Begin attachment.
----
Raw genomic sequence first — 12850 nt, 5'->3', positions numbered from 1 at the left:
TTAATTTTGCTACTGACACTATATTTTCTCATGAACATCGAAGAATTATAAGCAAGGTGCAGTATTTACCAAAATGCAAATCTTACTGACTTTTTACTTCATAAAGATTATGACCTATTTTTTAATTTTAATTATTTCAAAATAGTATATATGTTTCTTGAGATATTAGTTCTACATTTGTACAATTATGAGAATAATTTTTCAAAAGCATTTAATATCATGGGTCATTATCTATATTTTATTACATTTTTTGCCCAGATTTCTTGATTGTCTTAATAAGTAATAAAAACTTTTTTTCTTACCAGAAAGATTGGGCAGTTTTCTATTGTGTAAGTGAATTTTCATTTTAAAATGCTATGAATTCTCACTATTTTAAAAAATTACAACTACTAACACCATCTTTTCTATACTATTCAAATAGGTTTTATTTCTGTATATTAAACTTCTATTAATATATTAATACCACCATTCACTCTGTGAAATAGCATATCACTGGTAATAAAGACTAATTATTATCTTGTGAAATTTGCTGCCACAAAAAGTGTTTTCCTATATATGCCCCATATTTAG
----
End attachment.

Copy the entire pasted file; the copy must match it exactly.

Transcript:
Raw genomic sequence first — 12850 nt, 5'->3', positions numbered from 1 at the left:
TTAATTTTGCTACTGACACTATATTTTCTCATGAACATCGAAGAATTATAAGCAAGGTGCAGTATTTACCAAAATGCAAATCTTACTGACTTTTTACTTCATAAAGATTATGACCTATTTTTTAATTTTAATTATTTCAAAATAGTATATATGTTTCTTGAGATATTAGTTCTACATTTGTACAATTATGAGAATAATTTTTCAAAAGCATTTAATATCATGGGTCATTATCTATATTTTATTACATTTTTTGCCCAGATTTCTTGATTGTCTTAATAAGTAATAAAAACTTTTTTTCTTACCAGAAAGATTGGGCAGTTTTCTATTGTGTAAGTGAATTTTCATTTTAAAATGCTATGAATTCTCACTATTTTAAAAAATTACAACTACTAACACCATCTTTTCTATACTATTCAAATAGGTTTTATTTCTGTATATTAAACTTCTATTAATATATTAATACCACCATTCACTCTGTGAAATAGCATATCACTGGTAATAAAGACTAATTATTATCTTGTGAAATTTGCTGCCACAAAAAGTGTTTTCCTATATATGCCCCATATTTAG